It is a long piece- at two hundred and eighty pages thus far. The pacing and cadence of these interactive pages induce a meditative state of mind. All of the pages unfold in silence. Her graphic ciphers of an anonymous human figure are a metaphor of one’s individual experience and the pan-personal experience of this collective moment in time.
Jody’s drawings are animated doing simple things: rearranging, assembling and disassembling, becoming a part of a pattern; all in the meandering free-floating state of consciousness of a doodle unfolding. This adds a poignant quality to the poetry of the piece. There is something in the slow pace and purposelessness to the figure’s activities that reminded me of Waiting for Godot: the aimless tasks of her figures, moving to the cadence of this strange period of time that the entire world is experiencing.
As one moves through the pages, fragments from the world appear: photographs that Jody has taken herself or found online are intertwined: headlines from the day’s news; a poem from a friend; another friend’s Haiku about our Coronavirus existence. Jody has used media for years as a way to archive the moment in time when a work was made or to add political content to the narrative of a piece.
In Avenue S, all of the images and texts included in the pages refer to our collective plight. Jody said of this, “Early on, during the stay at home order, as I went on my daily walks, I noticed chalk drawings on the sidewalks. They were suddenly everywhere as bright hopeful expressions. I began to document these messages and created an expansive grid of these photographs as a page in Avenue S. Later, as the George Floyd protests broke out, I made photographs of those street markings and created an animated web page to capture that moment of political unrest. Avenue S also includes many photographs of nature — cactus and other flora as well as their shadows –- made on trips to the desert and mountains. I created interactive grids with these images that change color as your cursor goes over them.” Each of these images and animations captures intimate moments from the dynamics of the world and of the interior life of the artist. They are in a sense, a diary of this time we are all experiencing and a record of how we cope with it.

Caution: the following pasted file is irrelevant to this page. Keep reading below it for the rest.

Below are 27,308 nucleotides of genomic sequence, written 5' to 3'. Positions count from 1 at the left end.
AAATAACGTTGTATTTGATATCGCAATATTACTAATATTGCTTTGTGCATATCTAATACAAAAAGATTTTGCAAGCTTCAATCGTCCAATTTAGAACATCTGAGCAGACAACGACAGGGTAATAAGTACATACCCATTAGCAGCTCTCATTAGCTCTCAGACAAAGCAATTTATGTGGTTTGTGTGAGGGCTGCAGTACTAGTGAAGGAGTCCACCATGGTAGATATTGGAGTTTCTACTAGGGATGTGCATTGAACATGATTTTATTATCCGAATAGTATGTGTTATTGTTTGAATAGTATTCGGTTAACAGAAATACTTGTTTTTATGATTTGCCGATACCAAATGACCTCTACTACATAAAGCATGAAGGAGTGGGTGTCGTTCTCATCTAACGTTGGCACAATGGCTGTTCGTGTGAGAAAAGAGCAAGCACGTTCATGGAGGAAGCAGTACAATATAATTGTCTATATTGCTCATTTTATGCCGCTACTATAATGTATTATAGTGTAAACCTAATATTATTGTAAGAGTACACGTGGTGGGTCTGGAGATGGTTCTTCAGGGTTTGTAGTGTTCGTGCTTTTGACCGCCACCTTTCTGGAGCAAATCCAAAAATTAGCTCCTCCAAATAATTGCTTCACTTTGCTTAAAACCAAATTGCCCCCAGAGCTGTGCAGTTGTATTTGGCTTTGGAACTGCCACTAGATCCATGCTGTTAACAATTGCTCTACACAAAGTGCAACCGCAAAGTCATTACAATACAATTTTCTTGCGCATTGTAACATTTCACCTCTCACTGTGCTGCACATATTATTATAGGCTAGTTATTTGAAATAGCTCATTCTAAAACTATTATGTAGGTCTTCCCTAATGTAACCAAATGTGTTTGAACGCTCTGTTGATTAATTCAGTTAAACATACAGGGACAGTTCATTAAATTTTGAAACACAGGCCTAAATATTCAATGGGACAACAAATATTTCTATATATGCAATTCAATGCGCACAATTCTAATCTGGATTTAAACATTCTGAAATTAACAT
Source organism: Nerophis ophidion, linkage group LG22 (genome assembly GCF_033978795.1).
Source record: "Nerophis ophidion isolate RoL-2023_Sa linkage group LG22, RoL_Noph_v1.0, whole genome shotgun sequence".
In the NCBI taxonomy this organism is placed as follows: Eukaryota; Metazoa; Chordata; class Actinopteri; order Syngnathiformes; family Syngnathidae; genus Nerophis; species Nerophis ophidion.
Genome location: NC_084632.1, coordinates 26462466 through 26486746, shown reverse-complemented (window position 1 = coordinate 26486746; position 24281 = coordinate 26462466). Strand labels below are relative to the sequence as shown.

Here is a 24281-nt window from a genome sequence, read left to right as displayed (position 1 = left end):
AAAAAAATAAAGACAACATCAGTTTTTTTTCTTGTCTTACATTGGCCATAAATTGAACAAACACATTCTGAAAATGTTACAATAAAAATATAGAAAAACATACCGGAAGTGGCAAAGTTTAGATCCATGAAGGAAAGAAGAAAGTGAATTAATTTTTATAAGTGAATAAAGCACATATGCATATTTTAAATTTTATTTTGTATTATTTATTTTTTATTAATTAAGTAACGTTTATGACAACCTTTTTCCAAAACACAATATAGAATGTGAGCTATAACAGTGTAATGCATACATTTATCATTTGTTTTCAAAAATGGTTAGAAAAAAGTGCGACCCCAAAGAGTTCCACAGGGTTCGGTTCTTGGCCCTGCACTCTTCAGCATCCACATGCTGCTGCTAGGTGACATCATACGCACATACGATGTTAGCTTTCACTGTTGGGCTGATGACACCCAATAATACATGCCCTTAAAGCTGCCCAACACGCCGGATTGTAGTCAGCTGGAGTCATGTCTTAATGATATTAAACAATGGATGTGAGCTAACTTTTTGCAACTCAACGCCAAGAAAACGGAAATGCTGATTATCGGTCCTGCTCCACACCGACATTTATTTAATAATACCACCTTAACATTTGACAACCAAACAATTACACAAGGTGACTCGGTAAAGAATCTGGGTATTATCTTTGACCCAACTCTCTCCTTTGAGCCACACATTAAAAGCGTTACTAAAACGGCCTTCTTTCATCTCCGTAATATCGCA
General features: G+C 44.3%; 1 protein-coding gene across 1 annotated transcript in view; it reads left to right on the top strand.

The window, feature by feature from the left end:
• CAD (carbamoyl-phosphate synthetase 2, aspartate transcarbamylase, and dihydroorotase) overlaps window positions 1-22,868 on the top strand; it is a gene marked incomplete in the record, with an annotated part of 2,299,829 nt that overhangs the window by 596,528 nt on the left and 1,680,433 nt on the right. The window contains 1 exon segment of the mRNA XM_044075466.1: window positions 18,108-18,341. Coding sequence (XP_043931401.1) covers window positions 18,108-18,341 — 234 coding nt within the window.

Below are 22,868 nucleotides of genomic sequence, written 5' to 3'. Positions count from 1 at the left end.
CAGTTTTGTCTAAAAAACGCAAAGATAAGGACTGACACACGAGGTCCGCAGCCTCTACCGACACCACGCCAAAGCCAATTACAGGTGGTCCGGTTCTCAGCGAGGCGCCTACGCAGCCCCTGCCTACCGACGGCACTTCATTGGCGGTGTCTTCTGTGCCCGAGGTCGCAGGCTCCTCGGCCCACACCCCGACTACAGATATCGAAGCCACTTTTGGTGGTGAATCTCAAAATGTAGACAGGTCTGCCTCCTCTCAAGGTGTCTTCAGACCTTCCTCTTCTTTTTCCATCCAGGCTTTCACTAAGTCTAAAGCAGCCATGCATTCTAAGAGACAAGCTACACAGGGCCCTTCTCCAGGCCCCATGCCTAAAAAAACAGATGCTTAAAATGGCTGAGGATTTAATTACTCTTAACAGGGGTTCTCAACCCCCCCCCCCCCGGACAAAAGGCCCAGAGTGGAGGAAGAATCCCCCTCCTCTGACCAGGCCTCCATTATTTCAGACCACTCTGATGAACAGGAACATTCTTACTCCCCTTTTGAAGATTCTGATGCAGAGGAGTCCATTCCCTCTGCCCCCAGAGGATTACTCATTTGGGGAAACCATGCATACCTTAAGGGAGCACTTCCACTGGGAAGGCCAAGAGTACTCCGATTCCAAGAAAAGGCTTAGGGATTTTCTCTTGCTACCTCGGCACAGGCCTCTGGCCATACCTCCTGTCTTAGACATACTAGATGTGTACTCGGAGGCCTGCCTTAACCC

Jody said that her early photographic pieces were more impersonal expressions, but that she has allowed the works to become more personal with Avenue S because of the shared experience of living with Covid-19. This aspect of the work gives it a strangely disembodied visceral power. Never before has the entire world simultaneously experienced the same threat, with the same means of attacking us. It is our most vulnerable need: to be social and to be close, to kiss and hug each other, to shake hands and to speak intimately in each other’s ears. To try to restrain our selves from this most intimate existential need is a profoundly difficult task for our species to achieve, and sadly the number of deaths and infections reflect how hard this is.
Jody Zellen’s Avenue S is a quiet walk through a hall of mirrors, mirrors within which each of us can identify with the reflection we see. It archives the emotional tone of our current world, in a language whose simplified images communicate their messages in a clear and direct means. There is a mournful tone to this piece that can be understood by each of us living through these difficult times.
Art is a way to express our thoughts and feelings, the ideas that move us, or to chronicle momentous periods of history. In Jody Zellen’s Avenue S, this strange pause in the energy and pattern of our existence is captured in a spare visual language whose meditative pulse slowly carries us through the images and photographs that reflect our world- a world silently held in the invisible force of a virus without boundaries.